Lonely Planet India Lonely Planet,Sarina Singh,Michael Benanav,Lindsay Brown,Mark Elliott
#1 best-selling guide to India * Lonely Planet India is your passport to all the most relevant and up-to-date advice on what to see, what to skip, and what...... more
#1 best-selling guide to India * Lonely Planet India is your passport to all the most relevant and up-to-date advice on what to see, what to skip, and what hidden discoveries await you. Admire the perfect symmetry of the Taj Mahal, ride a camel through the moonlit desert or cruise the lush backwaters of Kerala; all with your trusted travel companion. Get to the heart of India and begin your journey now! Inside Lonely Planet's India Travel Guide: *Colour maps and images throughout *Highlights and itineraries show you the simplest way to tailor your trip to your own personal needs and interests *Insider tips save you time and money, and help you get around like a local, avoiding crowds and trouble spots *Essential info at your fingertips - including hours of operation, phone numbers, websites, transit tips, and prices *Honest reviews for all budgets - including eating, sleeping, sight-seeing, going out, shopping, and hidden gems that most guidebooks miss *Cultural insights give you a richer and more rewarding travel experience - including temples, cuisine, history, art, Hinduism, architecture, politics, landscapes, wildlife, customs, volunteering, yoga, ashrams and trekking *Over 190 colour maps *Useful features - including 3D illustrative plans of India's 5 most exciting sites, Travel with Children, and Woman and Solo Travellers *Coverage of Delhi's bazaars, the Taj Mahal, Rajasthan's forts and deserts, Goa's beaches, Kerala's backwaters, Mumbai's colonial-era buildings, Darjeeling's tea plantations, Khajuraho's ancient temples, Himalayan monasteries and more The Perfect Choice: Lonely Planet India, our most comprehensive guide to India, is perfect for those planning to both explore the top sights and take the road less travelled. * Looking for just the highlights of India? Check out Lonely Planet's Discover India, a photo-rich guide to the India's most popular attractions; Looking for a guide focused on Delhi, Agra, Rajasthan, Goa, Mumbai, South India or Kerala? Check out Lonely Planet's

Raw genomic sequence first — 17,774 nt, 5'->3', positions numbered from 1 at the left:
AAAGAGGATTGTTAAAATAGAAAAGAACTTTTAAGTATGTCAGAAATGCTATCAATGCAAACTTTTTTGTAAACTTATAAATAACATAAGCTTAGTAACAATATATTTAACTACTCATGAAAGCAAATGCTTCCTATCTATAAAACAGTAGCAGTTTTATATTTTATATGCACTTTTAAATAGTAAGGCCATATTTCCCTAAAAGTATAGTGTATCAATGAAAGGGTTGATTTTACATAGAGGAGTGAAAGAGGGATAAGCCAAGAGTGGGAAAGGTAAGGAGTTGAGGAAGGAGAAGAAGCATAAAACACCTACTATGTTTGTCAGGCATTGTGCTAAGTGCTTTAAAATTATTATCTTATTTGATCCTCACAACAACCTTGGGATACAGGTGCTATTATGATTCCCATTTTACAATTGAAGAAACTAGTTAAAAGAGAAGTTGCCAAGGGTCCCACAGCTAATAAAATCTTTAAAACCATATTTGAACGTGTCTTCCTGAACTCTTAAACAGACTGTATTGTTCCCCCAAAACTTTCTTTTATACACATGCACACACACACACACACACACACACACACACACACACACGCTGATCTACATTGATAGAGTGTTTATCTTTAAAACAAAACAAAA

Advantages: Longer you are there the more to see. Disadvantages: Busy, Polluted, Frenetic.
...mixture of shops, eating places, hotels and street sellers. Lively till late at night.
4. Victoria Terminus.
Known to everyone as V.T., this is an incredibly busy railway station in the heart of Mumbai. The architecture is so wonderful and spectacular that some will think, if not knowing, that it is was a palace or great house. Sorry, but it was built in the late 19C and now is the departure point...
03.07.2004 13:07 (25.04.2014 16:47) ·Read review
Ciao members have rated this review on average very helpful
Review of Mumbai (Bombay)
Advantages: Ideal for a short stopover between flights Disadvantages: Not a great location for more general tourism
I'm almost always nervous when I book a hotel in India and in Mumbai I was quite concerned about whether the place I had chosen would be OK. In the past I?ve been lucky enough to stay in some of the finest and most expensive hotels in the city but that was when I was there for work and someone else was paying. When it came to putting my hand in my own pocket I wasn't willing...
Advantages: Prices as tasty as the food - that's very! Smart surroundings Disadvantages: Over attentive staff; inclusion of goats' cheese in salad
...York's 'Mumbai Lounge' is a rather slick contemporary Indian restaurant on the city's Fossgate. We turned up at Saturday lunchtime at the end of the half term week when the city was teeming with tourists but we didn't have a problem getting a table. In fact the restaurant was rather quiet and we were given a table in the window and right beside the door; only a couple of other tables were...